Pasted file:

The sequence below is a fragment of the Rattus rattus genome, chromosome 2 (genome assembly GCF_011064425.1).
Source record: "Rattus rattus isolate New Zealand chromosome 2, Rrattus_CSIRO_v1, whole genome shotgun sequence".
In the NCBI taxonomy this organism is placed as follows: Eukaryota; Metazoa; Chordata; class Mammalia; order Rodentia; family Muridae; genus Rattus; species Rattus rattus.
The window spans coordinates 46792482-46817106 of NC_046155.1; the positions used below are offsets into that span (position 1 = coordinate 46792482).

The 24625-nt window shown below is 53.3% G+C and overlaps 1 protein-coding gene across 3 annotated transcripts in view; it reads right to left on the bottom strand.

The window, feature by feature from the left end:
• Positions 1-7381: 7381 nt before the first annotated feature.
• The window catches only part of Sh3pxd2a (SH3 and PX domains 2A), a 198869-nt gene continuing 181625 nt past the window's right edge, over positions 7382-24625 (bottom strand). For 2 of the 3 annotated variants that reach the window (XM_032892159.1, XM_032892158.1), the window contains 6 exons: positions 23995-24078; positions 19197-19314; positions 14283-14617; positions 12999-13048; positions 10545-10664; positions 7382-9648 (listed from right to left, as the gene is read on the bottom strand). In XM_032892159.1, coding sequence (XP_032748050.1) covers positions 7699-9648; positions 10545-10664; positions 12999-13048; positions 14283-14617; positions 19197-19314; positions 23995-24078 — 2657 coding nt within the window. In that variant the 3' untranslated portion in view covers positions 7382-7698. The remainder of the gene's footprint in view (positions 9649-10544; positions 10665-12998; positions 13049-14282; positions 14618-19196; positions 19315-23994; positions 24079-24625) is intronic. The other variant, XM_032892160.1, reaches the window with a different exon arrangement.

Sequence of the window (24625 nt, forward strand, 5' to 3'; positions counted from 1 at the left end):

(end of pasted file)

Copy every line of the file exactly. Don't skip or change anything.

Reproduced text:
The sequence below is a fragment of the Rattus rattus genome, chromosome 2 (genome assembly GCF_011064425.1).
Source record: "Rattus rattus isolate New Zealand chromosome 2, Rrattus_CSIRO_v1, whole genome shotgun sequence".
In the NCBI taxonomy this organism is placed as follows: Eukaryota; Metazoa; Chordata; class Mammalia; order Rodentia; family Muridae; genus Rattus; species Rattus rattus.
The window spans coordinates 46792482-46817106 of NC_046155.1; the positions used below are offsets into that span (position 1 = coordinate 46792482).

The 24625-nt window shown below is 53.3% G+C and overlaps 1 protein-coding gene across 3 annotated transcripts in view; it reads right to left on the bottom strand.

The window, feature by feature from the left end:
• Positions 1-7381: 7381 nt before the first annotated feature.
• The window catches only part of Sh3pxd2a (SH3 and PX domains 2A), a 198869-nt gene continuing 181625 nt past the window's right edge, over positions 7382-24625 (bottom strand). For 2 of the 3 annotated variants that reach the window (XM_032892159.1, XM_032892158.1), the window contains 6 exons: positions 23995-24078; positions 19197-19314; positions 14283-14617; positions 12999-13048; positions 10545-10664; positions 7382-9648 (listed from right to left, as the gene is read on the bottom strand). In XM_032892159.1, coding sequence (XP_032748050.1) covers positions 7699-9648; positions 10545-10664; positions 12999-13048; positions 14283-14617; positions 19197-19314; positions 23995-24078 — 2657 coding nt within the window. In that variant the 3' untranslated portion in view covers positions 7382-7698. The remainder of the gene's footprint in view (positions 9649-10544; positions 10665-12998; positions 13049-14282; positions 14618-19196; positions 19315-23994; positions 24079-24625) is intronic. The other variant, XM_032892160.1, reaches the window with a different exon arrangement.

Sequence of the window (24625 nt, forward strand, 5' to 3'; positions counted from 1 at the left end):